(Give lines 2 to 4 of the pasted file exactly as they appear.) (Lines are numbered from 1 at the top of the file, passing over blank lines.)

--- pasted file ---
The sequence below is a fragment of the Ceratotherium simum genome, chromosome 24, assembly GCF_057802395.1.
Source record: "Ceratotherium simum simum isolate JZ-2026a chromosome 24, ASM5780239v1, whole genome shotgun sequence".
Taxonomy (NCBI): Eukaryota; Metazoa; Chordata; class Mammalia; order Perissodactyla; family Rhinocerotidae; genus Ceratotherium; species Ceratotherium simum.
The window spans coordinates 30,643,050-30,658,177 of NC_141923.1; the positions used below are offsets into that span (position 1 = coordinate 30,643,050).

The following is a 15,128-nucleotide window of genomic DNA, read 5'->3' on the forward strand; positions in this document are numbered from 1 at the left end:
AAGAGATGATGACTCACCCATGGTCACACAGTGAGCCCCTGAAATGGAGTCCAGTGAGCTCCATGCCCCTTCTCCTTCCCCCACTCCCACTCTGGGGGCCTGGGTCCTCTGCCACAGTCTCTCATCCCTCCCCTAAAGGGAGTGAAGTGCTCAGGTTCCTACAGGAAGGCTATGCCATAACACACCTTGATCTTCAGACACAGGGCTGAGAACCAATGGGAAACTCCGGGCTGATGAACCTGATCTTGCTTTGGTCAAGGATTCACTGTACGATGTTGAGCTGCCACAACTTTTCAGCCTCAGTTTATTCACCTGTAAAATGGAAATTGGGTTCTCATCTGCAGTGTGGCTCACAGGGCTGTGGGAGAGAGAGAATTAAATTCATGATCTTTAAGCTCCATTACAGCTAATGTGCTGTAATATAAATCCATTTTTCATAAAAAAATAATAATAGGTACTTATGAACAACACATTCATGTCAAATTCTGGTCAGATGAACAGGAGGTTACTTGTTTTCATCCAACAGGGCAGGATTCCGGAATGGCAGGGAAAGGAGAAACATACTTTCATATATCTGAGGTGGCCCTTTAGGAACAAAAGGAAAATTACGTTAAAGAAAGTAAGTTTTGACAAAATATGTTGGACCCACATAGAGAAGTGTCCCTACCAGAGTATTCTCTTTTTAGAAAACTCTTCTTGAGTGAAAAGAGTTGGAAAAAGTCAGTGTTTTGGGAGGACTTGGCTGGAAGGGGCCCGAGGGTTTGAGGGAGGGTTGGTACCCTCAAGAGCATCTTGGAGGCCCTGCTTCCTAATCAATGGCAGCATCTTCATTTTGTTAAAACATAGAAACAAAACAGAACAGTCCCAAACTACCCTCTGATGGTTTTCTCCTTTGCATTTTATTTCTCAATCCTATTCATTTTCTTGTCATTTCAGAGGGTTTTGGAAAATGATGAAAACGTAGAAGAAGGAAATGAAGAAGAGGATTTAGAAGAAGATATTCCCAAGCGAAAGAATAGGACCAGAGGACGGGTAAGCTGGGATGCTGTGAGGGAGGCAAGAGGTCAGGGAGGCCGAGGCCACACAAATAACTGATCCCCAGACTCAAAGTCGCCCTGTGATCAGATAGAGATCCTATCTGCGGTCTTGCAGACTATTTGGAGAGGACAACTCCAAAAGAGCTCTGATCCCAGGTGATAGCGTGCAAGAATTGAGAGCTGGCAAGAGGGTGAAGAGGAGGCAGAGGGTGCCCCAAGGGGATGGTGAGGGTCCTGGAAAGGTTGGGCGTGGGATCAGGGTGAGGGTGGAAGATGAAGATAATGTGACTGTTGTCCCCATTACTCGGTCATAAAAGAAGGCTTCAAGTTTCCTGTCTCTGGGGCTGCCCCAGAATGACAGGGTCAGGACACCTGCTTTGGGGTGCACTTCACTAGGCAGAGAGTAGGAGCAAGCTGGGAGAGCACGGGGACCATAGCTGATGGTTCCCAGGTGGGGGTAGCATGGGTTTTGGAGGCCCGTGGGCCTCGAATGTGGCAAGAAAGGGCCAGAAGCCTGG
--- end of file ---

Source record: "Ceratotherium simum simum isolate JZ-2026a chromosome 24, ASM5780239v1, whole genome shotgun sequence".
Taxonomy (NCBI): Eukaryota; Metazoa; Chordata; class Mammalia; order Perissodactyla; family Rhinocerotidae; genus Ceratotherium; species Ceratotherium simum.
The window spans coordinates 30,643,050-30,658,177 of NC_141923.1; the positions used below are offsets into that span (position 1 = coordinate 30,643,050).